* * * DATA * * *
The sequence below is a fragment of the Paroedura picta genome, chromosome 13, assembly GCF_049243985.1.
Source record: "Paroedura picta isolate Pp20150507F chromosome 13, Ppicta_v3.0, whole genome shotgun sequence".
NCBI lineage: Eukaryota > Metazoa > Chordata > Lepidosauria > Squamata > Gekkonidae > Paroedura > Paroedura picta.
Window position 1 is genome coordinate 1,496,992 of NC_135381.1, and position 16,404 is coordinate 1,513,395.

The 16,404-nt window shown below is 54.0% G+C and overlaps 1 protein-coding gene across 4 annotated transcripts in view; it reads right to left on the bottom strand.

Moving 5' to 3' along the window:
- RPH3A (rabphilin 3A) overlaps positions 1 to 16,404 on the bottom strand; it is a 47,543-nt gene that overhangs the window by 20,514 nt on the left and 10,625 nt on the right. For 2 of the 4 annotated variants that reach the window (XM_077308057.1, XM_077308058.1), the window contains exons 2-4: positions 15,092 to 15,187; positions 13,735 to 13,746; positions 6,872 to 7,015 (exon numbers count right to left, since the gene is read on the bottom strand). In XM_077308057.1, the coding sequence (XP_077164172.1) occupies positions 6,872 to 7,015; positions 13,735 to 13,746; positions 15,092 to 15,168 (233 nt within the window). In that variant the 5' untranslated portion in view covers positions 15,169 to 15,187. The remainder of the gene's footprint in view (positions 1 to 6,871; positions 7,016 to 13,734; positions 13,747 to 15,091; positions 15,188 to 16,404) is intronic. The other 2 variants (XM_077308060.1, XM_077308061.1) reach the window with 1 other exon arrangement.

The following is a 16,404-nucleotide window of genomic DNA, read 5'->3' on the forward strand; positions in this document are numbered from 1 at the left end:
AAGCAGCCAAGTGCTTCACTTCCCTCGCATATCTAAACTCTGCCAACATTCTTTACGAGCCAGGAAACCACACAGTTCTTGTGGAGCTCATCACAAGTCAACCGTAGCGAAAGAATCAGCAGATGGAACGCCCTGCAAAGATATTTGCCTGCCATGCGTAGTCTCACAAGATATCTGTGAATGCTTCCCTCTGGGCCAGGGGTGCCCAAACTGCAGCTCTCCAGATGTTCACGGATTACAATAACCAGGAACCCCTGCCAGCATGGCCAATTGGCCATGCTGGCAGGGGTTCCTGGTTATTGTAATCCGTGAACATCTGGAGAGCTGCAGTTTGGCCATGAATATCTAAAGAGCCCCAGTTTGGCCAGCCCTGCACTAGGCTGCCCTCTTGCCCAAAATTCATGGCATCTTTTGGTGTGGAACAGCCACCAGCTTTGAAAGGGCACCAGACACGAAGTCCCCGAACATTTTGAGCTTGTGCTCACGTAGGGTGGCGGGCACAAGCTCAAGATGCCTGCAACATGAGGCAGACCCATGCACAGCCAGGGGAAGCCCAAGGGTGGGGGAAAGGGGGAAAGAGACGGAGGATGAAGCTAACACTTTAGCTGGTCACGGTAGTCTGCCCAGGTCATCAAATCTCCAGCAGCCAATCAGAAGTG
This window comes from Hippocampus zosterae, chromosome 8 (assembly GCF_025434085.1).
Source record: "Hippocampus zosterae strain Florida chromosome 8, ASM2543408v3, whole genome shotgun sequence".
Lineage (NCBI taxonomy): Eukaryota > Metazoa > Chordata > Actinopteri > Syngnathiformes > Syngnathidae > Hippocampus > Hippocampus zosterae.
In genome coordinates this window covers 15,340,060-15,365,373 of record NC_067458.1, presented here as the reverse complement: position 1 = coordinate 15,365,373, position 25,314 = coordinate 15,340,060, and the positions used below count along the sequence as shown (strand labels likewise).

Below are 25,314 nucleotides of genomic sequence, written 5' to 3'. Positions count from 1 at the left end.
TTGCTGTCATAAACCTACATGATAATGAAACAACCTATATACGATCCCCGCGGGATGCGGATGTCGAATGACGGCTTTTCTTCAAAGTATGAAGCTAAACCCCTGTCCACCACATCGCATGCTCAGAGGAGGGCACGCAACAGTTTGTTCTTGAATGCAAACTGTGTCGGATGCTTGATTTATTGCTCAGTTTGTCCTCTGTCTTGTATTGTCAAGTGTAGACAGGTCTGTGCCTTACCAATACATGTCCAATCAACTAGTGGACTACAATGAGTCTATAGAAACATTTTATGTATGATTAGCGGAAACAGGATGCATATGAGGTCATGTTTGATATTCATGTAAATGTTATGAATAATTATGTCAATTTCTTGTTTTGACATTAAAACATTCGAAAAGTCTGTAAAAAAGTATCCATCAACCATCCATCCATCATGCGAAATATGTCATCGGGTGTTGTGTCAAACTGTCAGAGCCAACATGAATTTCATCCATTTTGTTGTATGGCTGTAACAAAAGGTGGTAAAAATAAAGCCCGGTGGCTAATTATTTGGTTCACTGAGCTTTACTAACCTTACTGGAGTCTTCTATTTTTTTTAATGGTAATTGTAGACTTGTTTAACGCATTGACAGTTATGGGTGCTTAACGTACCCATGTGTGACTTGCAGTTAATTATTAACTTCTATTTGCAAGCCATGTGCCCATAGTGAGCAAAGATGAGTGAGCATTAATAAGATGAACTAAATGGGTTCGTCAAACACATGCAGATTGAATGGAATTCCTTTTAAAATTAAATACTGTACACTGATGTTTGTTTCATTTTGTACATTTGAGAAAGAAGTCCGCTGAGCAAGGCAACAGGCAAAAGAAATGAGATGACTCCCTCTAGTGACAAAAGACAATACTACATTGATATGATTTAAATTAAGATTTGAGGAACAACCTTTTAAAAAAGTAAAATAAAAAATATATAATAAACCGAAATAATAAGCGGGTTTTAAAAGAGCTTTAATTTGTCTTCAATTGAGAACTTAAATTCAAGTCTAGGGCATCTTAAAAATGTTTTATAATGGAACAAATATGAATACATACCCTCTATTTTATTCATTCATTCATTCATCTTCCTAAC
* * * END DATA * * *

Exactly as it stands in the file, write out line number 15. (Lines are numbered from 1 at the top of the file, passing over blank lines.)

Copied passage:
TTGCTGTCATAAACCTACATGATAATGAAACAACCTATATACGATCCCCGCGGGATGCGGATGTCGAATGACGGCTTTTCTTCAAAGTATGAAGCTAAACCCCTGTCCACCACATCGCATGCTCAGAGGAGGGCACGCAACAGTTTGTTCTTGAATGCAAACTGTGTCGGATGCTTGATTTATTGCTCAGTTTGTCCTCTGTCTTGTATTGTCAAGTGTAGACAGGTCTGTGCCTTACCAATACATGTCCAATCAACTAGTGGACTACAATGAGTCTATAGAAACATTTTATGTATGATTAGCGGAAACAGGATGCATATGAGGTCATGTTTGATATTCATGTAAATGTTATGAATAATTATGTCAATTTCTTGTTTTGACATTAAAACATTCGAAAAGTCTGTAAAAAAGTATCCATCAACCATCCATCCATCATGCGAAATATGTCATCGGGTGTTGTGTCAAACTGTCAGAGCCAACATGAATTTCATCCATTTTGTTGTATGGCTGTAACAAAAGGTGGTAAAAATAAAGCCCGGTGGCTAATTATTTGGTTCACTGAGCTTTACTAACCTTACTGGAGTCTTCTATTTTTTTTAATGGTAATTGTAGACTTGTTTAACGCATTGACAGTTATGGGTGCTTAACGTACCCATGTGTGACTTGCAGTTAATTATTAACTTCTATTTGCAAGCCATGTGCCCATAGTGAGCAAAGATGAGTGAGCATTAATAAGATGAACTAAATGGGTTCGTCAAACACATGCAGATTGAATGGAATTCCTTTTAAAATTAAATACTGTACACTGATGTTTGTTTCATTTTGTACATTTGAGAAAGAAGTCCGCTGAGCAAGGCAACAGGCAAAAGAAATGAGATGACTCCCTCTAGTGACAAAAGACAATACTACATTGATATGATTTAAATTAAGATTTGAGGAACAACCTTTTAAAAAAGTAAAATAAAAAATATATAATAAACCGAAATAATAAGCGGGTTTTAAAAGAGCTTTAATTTGTCTTCAATTGAGAACTTAAATTCAAGTCTAGGGCATCTTAAAAATGTTTTATAATGGAACAAATATGAATACATACCCTCTATTTTATTCATTCATTCATTCATCTTCCTAAC